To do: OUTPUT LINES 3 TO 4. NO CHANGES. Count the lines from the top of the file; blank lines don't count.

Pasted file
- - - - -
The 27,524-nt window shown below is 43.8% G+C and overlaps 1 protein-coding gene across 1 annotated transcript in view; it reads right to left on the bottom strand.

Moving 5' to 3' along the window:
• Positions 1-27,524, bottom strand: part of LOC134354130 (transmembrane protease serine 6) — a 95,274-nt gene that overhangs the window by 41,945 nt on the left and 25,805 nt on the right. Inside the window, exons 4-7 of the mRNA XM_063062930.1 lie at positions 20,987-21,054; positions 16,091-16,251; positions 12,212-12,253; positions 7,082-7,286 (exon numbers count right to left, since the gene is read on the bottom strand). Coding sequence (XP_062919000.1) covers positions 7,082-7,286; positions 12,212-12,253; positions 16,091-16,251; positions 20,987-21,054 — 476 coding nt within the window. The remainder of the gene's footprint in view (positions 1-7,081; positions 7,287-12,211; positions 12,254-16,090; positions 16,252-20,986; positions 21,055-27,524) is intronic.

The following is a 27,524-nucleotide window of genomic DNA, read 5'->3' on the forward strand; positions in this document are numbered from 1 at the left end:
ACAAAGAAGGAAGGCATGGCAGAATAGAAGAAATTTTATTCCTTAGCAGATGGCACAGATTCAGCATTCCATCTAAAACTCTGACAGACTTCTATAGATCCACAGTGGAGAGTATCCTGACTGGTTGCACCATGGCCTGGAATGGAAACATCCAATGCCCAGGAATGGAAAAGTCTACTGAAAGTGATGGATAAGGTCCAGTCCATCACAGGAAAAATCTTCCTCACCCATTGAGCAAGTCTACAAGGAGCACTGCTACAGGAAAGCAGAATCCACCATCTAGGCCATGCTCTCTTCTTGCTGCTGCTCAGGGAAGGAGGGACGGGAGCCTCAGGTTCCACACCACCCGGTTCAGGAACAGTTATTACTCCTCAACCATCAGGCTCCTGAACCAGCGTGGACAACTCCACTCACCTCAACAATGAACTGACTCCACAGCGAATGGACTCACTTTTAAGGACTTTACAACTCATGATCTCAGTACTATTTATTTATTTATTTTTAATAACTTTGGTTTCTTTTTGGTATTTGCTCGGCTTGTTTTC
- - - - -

• Positions 1-27,524, bottom strand: part of LOC134354130 (transmembrane protease serine 6) — a 95,274-nt gene that overhangs the window by 41,945 nt on the left and 25,805 nt on the right. Inside the window, exons 4-7 of the mRNA XM_063062930.1 lie at positions 20,987-21,054; positions 16,091-16,251; positions 12,212-12,253; positions 7,082-7,286 (exon numbers count right to left, since the gene is read on the bottom strand). Coding sequence (XP_062919000.1) covers positions 7,082-7,286; positions 12,212-12,253; positions 16,091-16,251; positions 20,987-21,054 — 476 coding nt within the window. The remainder of the gene's footprint in view (positions 1-7,081; positions 7,287-12,211; positions 12,254-16,090; positions 16,252-20,986; positions 21,055-27,524) is intronic.

The following is a 27,524-nucleotide window of genomic DNA, read 5'->3' on the forward strand; positions in this document are numbered from 1 at the left end: